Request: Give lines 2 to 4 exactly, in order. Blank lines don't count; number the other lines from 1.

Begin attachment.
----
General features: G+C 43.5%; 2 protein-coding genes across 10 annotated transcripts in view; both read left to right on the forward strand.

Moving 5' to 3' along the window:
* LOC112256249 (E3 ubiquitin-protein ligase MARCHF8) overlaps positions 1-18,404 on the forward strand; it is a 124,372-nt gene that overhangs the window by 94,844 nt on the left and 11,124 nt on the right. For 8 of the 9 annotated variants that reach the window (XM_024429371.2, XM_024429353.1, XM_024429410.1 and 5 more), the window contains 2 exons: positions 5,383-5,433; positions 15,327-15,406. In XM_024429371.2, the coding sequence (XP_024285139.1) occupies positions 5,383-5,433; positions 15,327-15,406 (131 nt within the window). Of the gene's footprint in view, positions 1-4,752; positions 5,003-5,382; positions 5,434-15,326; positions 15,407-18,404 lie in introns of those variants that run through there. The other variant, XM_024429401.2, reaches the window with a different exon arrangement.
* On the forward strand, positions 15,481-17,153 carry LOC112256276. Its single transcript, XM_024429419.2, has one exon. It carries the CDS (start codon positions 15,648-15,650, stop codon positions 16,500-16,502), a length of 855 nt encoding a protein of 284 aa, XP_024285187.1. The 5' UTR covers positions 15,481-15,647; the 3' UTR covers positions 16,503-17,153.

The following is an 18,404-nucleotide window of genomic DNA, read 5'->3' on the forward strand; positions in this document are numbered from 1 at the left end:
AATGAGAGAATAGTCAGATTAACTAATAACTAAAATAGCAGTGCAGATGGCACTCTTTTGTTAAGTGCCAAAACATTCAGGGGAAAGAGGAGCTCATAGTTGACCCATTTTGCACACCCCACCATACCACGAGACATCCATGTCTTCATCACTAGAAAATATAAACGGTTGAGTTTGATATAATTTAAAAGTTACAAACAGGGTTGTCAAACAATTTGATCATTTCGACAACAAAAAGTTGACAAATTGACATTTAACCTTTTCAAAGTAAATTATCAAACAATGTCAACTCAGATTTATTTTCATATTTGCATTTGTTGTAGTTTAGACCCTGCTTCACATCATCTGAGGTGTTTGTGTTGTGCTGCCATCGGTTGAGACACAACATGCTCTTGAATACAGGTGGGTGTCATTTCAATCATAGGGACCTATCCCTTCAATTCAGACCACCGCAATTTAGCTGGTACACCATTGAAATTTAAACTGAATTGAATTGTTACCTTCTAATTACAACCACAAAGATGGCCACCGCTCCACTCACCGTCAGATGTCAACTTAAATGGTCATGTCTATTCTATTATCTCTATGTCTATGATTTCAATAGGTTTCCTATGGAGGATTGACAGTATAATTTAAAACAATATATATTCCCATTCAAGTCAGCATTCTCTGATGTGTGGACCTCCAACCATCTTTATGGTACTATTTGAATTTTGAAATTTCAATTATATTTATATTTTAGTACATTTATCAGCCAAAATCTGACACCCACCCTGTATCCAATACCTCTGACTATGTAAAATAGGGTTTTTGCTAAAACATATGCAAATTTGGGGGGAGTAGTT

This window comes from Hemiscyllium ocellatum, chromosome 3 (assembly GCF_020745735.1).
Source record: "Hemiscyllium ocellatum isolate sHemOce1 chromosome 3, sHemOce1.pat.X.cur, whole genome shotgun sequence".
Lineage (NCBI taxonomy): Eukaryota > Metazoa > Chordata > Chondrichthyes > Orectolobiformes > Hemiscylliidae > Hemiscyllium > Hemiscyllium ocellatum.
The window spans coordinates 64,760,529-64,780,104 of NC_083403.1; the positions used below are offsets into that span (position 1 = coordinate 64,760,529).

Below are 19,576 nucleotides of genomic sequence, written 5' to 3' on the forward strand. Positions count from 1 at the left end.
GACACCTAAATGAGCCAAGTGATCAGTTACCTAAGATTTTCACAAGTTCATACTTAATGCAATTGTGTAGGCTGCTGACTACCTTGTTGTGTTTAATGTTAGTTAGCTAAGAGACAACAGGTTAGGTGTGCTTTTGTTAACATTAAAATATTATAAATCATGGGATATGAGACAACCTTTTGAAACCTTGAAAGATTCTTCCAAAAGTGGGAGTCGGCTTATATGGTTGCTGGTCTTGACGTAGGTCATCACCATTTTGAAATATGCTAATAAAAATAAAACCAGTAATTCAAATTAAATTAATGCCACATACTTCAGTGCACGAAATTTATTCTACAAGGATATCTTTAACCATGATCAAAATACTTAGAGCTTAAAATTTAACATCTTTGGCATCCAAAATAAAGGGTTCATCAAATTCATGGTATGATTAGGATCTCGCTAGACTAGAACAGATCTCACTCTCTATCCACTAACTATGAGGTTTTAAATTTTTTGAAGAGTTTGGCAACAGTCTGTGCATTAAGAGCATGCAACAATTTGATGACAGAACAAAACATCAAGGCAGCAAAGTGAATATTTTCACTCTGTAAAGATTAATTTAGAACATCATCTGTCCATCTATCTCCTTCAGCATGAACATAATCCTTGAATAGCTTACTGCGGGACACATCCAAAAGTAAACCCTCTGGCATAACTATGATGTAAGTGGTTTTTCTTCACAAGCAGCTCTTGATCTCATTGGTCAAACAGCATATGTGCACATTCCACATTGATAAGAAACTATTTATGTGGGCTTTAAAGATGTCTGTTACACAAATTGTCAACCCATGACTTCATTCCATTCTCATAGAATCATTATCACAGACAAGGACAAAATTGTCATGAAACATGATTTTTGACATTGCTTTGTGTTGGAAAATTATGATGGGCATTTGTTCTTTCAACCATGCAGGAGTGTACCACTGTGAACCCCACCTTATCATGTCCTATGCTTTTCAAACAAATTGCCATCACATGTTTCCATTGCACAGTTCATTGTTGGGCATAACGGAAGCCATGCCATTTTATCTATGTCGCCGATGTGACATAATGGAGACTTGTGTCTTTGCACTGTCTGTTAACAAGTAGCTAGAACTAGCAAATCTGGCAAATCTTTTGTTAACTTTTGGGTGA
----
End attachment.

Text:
Moving 5' to 3' along the window:
* LOC112256249 (E3 ubiquitin-protein ligase MARCHF8) overlaps positions 1-18,404 on the forward strand; it is a 124,372-nt gene that overhangs the window by 94,844 nt on the left and 11,124 nt on the right. For 8 of the 9 annotated variants that reach the window (XM_024429371.2, XM_024429353.1, XM_024429410.1 and 5 more), the window contains 2 exons: positions 5,383-5,433; positions 15,327-15,406. In XM_024429371.2, the coding sequence (XP_024285139.1) occupies positions 5,383-5,433; positions 15,327-15,406 (131 nt within the window). Of the gene's footprint in view, positions 1-4,752; positions 5,003-5,382; positions 5,434-15,326; positions 15,407-18,404 lie in introns of those variants that run through there. The other variant, XM_024429401.2, reaches the window with a different exon arrangement.
* On the forward strand, positions 15,481-17,153 carry LOC112256276. Its single transcript, XM_024429419.2, has one exon. It carries the CDS (start codon positions 15,648-15,650, stop codon positions 16,500-16,502), a length of 855 nt encoding a protein of 284 aa, XP_024285187.1. The 5' UTR covers positions 15,481-15,647; the 3' UTR covers positions 16,503-17,153.